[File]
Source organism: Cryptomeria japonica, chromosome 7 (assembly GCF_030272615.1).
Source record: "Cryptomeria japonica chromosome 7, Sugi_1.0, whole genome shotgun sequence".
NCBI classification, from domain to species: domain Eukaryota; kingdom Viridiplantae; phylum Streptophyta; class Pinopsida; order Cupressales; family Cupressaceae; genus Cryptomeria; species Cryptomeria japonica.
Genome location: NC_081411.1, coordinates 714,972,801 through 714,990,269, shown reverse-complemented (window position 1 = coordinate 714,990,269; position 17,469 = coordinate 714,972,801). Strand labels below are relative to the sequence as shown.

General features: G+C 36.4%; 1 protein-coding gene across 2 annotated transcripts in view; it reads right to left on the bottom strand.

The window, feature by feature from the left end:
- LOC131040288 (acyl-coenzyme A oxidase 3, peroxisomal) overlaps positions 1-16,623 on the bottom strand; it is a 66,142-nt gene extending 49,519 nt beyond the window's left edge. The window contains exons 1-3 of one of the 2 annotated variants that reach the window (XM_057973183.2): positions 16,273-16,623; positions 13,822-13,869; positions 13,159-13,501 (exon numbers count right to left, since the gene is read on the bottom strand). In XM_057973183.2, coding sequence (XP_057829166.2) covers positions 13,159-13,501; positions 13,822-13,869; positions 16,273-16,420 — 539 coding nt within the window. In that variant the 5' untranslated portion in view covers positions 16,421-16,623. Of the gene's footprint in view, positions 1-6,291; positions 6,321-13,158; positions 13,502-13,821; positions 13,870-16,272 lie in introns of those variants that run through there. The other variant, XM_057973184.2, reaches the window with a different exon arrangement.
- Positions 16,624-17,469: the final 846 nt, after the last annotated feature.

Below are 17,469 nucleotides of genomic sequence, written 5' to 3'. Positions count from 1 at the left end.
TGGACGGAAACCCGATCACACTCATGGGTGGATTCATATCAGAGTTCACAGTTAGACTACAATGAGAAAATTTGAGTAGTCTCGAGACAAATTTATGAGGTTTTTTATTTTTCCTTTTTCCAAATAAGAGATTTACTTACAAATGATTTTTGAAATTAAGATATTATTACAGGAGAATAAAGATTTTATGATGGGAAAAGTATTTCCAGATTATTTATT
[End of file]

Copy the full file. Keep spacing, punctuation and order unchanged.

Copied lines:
Source organism: Cryptomeria japonica, chromosome 7 (assembly GCF_030272615.1).
Source record: "Cryptomeria japonica chromosome 7, Sugi_1.0, whole genome shotgun sequence".
NCBI classification, from domain to species: domain Eukaryota; kingdom Viridiplantae; phylum Streptophyta; class Pinopsida; order Cupressales; family Cupressaceae; genus Cryptomeria; species Cryptomeria japonica.
Genome location: NC_081411.1, coordinates 714,972,801 through 714,990,269, shown reverse-complemented (window position 1 = coordinate 714,990,269; position 17,469 = coordinate 714,972,801). Strand labels below are relative to the sequence as shown.

General features: G+C 36.4%; 1 protein-coding gene across 2 annotated transcripts in view; it reads right to left on the bottom strand.

The window, feature by feature from the left end:
- LOC131040288 (acyl-coenzyme A oxidase 3, peroxisomal) overlaps positions 1-16,623 on the bottom strand; it is a 66,142-nt gene extending 49,519 nt beyond the window's left edge. The window contains exons 1-3 of one of the 2 annotated variants that reach the window (XM_057973183.2): positions 16,273-16,623; positions 13,822-13,869; positions 13,159-13,501 (exon numbers count right to left, since the gene is read on the bottom strand). In XM_057973183.2, coding sequence (XP_057829166.2) covers positions 13,159-13,501; positions 13,822-13,869; positions 16,273-16,420 — 539 coding nt within the window. In that variant the 5' untranslated portion in view covers positions 16,421-16,623. Of the gene's footprint in view, positions 1-6,291; positions 6,321-13,158; positions 13,502-13,821; positions 13,870-16,272 lie in introns of those variants that run through there. The other variant, XM_057973184.2, reaches the window with a different exon arrangement.
- Positions 16,624-17,469: the final 846 nt, after the last annotated feature.

Below are 17,469 nucleotides of genomic sequence, written 5' to 3'. Positions count from 1 at the left end.
TGGACGGAAACCCGATCACACTCATGGGTGGATTCATATCAGAGTTCACAGTTAGACTACAATGAGAAAATTTGAGTAGTCTCGAGACAAATTTATGAGGTTTTTTATTTTTCCTTTTTCCAAATAAGAGATTTACTTACAAATGATTTTTGAAATTAAGATATTATTACAGGAGAATAAAGATTTTATGATGGGAAAAGTATTTCCAGATTATTTATT